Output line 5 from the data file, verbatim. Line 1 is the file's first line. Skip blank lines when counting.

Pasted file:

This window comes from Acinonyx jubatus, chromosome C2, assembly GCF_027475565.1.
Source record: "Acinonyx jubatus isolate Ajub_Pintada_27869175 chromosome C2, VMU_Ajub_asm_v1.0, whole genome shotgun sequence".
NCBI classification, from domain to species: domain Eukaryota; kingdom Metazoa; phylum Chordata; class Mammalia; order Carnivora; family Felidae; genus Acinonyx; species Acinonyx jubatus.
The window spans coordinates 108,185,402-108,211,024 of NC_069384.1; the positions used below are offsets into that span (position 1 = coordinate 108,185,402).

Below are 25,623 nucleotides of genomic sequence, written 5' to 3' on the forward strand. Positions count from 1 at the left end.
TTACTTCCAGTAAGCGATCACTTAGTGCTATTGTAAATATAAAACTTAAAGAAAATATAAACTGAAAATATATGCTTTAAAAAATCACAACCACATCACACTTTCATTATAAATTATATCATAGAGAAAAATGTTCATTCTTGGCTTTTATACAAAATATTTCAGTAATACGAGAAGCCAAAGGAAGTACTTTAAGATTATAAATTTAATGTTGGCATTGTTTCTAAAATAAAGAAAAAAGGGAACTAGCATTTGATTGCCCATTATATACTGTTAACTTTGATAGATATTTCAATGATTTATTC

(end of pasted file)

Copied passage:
Below are 25,623 nucleotides of genomic sequence, written 5' to 3' on the forward strand. Positions count from 1 at the left end.